President Trumps’ Address to a Joint Session of Congress: Reactions and Unanswered Questions

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By: Jennifer Krowchun

Last night President Trump laid out before Congress and the American people a list of campaign promises and a 50,000 foot view of his vision for our country.  A number of broad ideas were presented, some very partisan and others that could find supporters on both sides of the aisle. With no specific details on the table, the President has left Congressional Republicans with the task of developing realistic legislation within the $4 trillion federal budget and that doesn’t increase the deficit.

Economy

President Trump reiterated his request that Congress draft and pass legislation that would produce a $1 trillion investment in U.S. infrastructure — financed through both public and private capital — focused on creating millions of new jobs and on buying and hiring American.  For Congress to even consider a major infrastructure investment, it will first need to address the repeal and replacement of the Affordable Care Act.

Healthcare

Everyone can support a healthcare plan that calls for cheaper drugs and insurance costs for patients and doctors, coverage for pre-existing conditions and more resources for states to address Medicaid coverage – but the fundamental issue is finding ample funds for these programs if the Affordable Care Act is repealed. Democrats have long championed the need for paid family leave and affordable childcare and President Trump embraced this last night in an effort to portray a message of unity. Still, what is the plan to make this more than a talking point?

On the idea of Heath Savings Accounts, some see these as good policy as they require employees to plan for healthcare expenses in the future.  However these accounts are often tied to high deductible health insurance plans and affect middle class families whose budgets are already stretched thin.

Immigration

The theme of the President’s speech was “the renewal of the American Spirit.”  Immigration is a cornerstone of our country and its vast economic impacts across industry sectors needs to be recognized and addressed seriously.  Corporations, universities, hospitals, financial institutions are already dealing with the consequences of the first executive order that was halted the by federal courts.  Going forward, what will future enforcements look like and what will they cost the economy?  What will they do to our international relationships?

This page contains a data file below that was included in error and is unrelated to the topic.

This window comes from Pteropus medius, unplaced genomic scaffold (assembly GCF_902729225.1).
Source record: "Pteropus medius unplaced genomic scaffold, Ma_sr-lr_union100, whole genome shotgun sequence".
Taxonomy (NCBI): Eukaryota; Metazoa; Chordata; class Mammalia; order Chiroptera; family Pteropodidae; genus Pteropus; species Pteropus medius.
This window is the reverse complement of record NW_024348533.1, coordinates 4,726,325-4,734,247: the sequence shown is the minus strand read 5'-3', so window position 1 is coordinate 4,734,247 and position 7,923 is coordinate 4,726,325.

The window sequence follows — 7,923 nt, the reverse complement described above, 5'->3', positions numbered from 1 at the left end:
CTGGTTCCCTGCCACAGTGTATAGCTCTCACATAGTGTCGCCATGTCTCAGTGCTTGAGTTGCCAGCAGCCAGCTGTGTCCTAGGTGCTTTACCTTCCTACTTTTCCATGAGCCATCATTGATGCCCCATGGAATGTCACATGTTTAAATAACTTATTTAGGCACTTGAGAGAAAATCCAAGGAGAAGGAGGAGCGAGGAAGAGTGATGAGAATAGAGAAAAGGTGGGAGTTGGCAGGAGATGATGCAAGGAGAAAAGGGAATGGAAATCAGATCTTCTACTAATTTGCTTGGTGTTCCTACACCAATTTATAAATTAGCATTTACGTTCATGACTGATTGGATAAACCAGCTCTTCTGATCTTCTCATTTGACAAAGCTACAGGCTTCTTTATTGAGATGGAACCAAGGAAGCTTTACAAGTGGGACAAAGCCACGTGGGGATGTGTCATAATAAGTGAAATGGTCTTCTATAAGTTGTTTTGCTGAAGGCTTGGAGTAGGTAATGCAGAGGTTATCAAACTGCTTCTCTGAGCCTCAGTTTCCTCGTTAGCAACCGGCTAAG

In the end this address was good for the President’s base as they continue to feel that they are being heard. The coming weeks should be interesting and informative as policy details emerge and budget implications become clearer.

The President’s Budget: An O’Neill and Associates Education/Refresher on the Federal Budget Process

As we continue to assess the Trump administration’s policy initiatives, there is growing anticipation surrounding President Trump’s first budget. As we approach this milestone, we thought it would be helpful to share this review of the federal budget process.

Every year the President of the United States submits a budget request to Congress that is drafted in close coordination with the Office of Management and Budget (OMB). The budget request outlines funding levels for all federal departments and independent agencies, including spending and revenue proposals as well as any new policies and initiatives with significant budget implications.